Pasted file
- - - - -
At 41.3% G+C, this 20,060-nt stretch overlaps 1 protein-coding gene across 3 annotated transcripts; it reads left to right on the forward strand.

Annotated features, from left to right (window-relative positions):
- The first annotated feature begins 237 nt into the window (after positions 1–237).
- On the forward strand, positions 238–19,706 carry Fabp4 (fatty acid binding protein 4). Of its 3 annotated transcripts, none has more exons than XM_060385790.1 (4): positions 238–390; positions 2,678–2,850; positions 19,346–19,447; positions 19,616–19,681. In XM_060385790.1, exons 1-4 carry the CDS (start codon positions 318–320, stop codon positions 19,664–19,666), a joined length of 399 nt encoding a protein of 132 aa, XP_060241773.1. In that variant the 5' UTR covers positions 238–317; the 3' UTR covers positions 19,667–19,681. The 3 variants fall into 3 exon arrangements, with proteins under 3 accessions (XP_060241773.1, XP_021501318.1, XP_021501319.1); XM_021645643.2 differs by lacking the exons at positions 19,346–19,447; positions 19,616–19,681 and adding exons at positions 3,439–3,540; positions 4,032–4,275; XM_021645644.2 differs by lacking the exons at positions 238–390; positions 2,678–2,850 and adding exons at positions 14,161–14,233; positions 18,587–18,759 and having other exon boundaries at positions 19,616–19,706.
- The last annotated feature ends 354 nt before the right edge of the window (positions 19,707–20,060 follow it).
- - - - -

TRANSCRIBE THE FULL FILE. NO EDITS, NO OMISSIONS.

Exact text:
At 41.3% G+C, this 20,060-nt stretch overlaps 1 protein-coding gene across 3 annotated transcripts; it reads left to right on the forward strand.

Annotated features, from left to right (window-relative positions):
- The first annotated feature begins 237 nt into the window (after positions 1–237).
- On the forward strand, positions 238–19,706 carry Fabp4 (fatty acid binding protein 4). Of its 3 annotated transcripts, none has more exons than XM_060385790.1 (4): positions 238–390; positions 2,678–2,850; positions 19,346–19,447; positions 19,616–19,681. In XM_060385790.1, exons 1-4 carry the CDS (start codon positions 318–320, stop codon positions 19,664–19,666), a joined length of 399 nt encoding a protein of 132 aa, XP_060241773.1. In that variant the 5' UTR covers positions 238–317; the 3' UTR covers positions 19,667–19,681. The 3 variants fall into 3 exon arrangements, with proteins under 3 accessions (XP_060241773.1, XP_021501318.1, XP_021501319.1); XM_021645643.2 differs by lacking the exons at positions 19,346–19,447; positions 19,616–19,681 and adding exons at positions 3,439–3,540; positions 4,032–4,275; XM_021645644.2 differs by lacking the exons at positions 238–390; positions 2,678–2,850 and adding exons at positions 14,161–14,233; positions 18,587–18,759 and having other exon boundaries at positions 19,616–19,706.
- The last annotated feature ends 354 nt before the right edge of the window (positions 19,707–20,060 follow it).